Report: Roethlisberger's next contract could exceed $20M a year

By Ryan Wilson | CBSSports.com

Will the Steelers be willing to pay Roethlisberger like one of the NFL's top QBs? (USATSI)
Over the weekend, NFL Network's Ian Rapoport reported that Steelers quarterback Ben Roethlisberger could ask the organization to explore possible trade offers this offseason. Hours later, Roethlisberger's agent, Steelers president Art Rooney II and Big Ben all refuted the report.

Roethlisberger later said "I'd retire before I'd accept a trade."

The Steelers' 2004 first-round pick currently has two years left on his existing deal; Roethlisberger's salary-cap hit in 2014 is $17.9 million and $17.4 million in 2015.

The NationalFootballPost.com's Jason Cole writes that the organization and Roethlisberger will likely discuss a contract extension this offseason, and the two-time Super Bowl-winning quarterback could be looking for more than $20 million a season. That would put him in the same company as Drew Brees, Aaron Rodgers, Matt Ryan and Joe Flacco.

(Brees signed a five-year, $100 million deal in 2012 when he was 32. And both Rodgers and Ryan signed extensions that paid them more than $20 million a season. Big Ben also has three Super appearances, none of the others have more than one.)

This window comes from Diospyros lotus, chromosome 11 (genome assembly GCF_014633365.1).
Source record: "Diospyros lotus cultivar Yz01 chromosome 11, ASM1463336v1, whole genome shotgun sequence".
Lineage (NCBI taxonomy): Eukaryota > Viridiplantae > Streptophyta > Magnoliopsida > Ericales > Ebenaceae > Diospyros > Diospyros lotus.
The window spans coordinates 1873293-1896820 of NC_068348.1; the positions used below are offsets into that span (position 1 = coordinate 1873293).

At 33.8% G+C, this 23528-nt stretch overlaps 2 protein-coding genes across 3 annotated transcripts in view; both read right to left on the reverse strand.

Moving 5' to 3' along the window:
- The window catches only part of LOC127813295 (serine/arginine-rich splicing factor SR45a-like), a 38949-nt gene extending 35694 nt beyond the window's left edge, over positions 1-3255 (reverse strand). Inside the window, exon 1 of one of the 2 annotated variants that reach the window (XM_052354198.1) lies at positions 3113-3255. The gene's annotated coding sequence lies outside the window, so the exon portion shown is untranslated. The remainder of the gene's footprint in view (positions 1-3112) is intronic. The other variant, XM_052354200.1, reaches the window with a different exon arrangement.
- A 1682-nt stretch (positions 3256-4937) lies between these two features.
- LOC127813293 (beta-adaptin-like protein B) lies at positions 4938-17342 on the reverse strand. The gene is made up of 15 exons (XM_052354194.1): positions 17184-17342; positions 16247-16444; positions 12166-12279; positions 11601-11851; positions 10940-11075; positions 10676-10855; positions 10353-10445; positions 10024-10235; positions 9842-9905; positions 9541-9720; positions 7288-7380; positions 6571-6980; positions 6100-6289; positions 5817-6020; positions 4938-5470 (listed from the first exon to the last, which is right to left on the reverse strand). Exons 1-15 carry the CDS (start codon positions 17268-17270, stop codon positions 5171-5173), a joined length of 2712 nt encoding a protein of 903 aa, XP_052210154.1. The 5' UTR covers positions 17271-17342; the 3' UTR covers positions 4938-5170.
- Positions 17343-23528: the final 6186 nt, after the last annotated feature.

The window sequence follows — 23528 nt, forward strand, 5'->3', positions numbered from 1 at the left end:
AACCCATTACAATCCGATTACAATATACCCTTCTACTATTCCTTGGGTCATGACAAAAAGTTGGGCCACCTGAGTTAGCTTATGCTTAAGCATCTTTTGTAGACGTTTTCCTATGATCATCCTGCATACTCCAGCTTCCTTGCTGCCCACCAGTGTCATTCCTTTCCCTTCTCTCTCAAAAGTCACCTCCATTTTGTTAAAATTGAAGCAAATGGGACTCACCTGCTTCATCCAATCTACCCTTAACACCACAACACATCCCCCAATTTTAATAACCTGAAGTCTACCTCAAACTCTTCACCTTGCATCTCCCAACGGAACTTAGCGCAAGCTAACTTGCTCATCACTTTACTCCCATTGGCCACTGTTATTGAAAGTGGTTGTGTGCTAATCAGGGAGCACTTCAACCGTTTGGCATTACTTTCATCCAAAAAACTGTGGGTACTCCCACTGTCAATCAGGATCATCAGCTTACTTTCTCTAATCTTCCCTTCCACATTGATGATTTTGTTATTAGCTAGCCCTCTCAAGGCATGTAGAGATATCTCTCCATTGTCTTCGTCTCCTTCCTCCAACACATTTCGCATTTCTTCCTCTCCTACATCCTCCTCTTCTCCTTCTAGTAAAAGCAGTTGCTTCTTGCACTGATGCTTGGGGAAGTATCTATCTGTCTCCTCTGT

Meanwhile, the Pittsburgh Post-Gazette's Gerry Dulac wrote Wednesday that while the Steelers would typically renegotiate a new contract this offseason, their precarious cap situation could prevent it. There are ways around that, of course.

"They could always structure the deal so Roethlisberger wouldn't count as much against the cap next year as he would if they didn't sign him to a new deal," Dulac pointed out. "But, based on the Joe Flacco deal, the price of paying a quarterback, especially one with two Super Bowls victories, has gone way up. At a minimum, Roethlisberger is going to want $75 million over three years. And do the Steelers want to pay that?"

We'll know more this offseason, especially if renegotiations are tabled and the Steelers use a first-round pick on a quarterback. It seems unlikely, but if the organization deems Roethlisberger's contract demands unreasonable, finding the next franchise QB makes sense.

 
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